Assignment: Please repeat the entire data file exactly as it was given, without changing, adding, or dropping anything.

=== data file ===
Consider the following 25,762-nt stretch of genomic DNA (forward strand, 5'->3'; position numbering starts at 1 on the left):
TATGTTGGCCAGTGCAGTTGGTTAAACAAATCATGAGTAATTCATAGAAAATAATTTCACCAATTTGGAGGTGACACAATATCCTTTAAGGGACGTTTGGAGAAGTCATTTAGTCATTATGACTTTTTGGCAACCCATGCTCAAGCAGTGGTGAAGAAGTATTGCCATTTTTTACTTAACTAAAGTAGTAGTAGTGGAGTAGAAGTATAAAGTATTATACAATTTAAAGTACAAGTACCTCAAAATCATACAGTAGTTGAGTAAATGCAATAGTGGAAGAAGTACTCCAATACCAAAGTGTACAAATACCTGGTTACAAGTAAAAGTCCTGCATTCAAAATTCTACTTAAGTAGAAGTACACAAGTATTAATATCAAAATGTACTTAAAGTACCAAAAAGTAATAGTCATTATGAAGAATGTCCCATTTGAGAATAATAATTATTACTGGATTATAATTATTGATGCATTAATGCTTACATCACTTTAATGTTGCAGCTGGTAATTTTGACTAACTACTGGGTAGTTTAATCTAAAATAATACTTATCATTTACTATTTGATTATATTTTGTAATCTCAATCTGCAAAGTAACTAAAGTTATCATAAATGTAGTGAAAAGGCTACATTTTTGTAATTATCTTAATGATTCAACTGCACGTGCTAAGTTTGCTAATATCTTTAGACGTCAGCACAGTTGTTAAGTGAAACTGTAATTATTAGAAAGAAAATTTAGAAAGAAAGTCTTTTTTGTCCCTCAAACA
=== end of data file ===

Consider the following 25,762-nt stretch of genomic DNA (forward strand, 5'->3'; position numbering starts at 1 on the left):
TATGTTGGCCAGTGCAGTTGGTTAAACAAATCATGAGTAATTCATAGAAAATAATTTCACCAATTTGGAGGTGACACAATATCCTTTAAGGGACGTTTGGAGAAGTCATTTAGTCATTATGACTTTTTGGCAACCCATGCTCAAGCAGTGGTGAAGAAGTATTGCCATTTTTTACTTAACTAAAGTAGTAGTAGTGGAGTAGAAGTATAAAGTATTATACAATTTAAAGTACAAGTACCTCAAAATCATACAGTAGTTGAGTAAATGCAATAGTGGAAGAAGTACTCCAATACCAAAGTGTACAAATACCTGGTTACAAGTAAAAGTCCTGCATTCAAAATTCTACTTAAGTAGAAGTACACAAGTATTAATATCAAAATGTACTTAAAGTACCAAAAAGTAATAGTCATTATGAAGAATGTCCCATTTGAGAATAATAATTATTACTGGATTATAATTATTGATGCATTAATGCTTACATCACTTTAATGTTGCAGCTGGTAATTTTGACTAACTACTGGGTAGTTTAATCTAAAATAATACTTATCATTTACTATTTGATTATATTTTGTAATCTCAATCTGCAAAGTAACTAAAGTTATCATAAATGTAGTGAAAAGGCTACATTTTTGTAATTATCTTAATGATTCAACTGCACGTGCTAAGTTTGCTAATATCTTTAGACGTCAGCACAGTTGTTAAGTGAAACTGTAATTATTAGAAAGAAAATTTAGAAAGAAAGTCTTTTTTGTCCCTCAAACA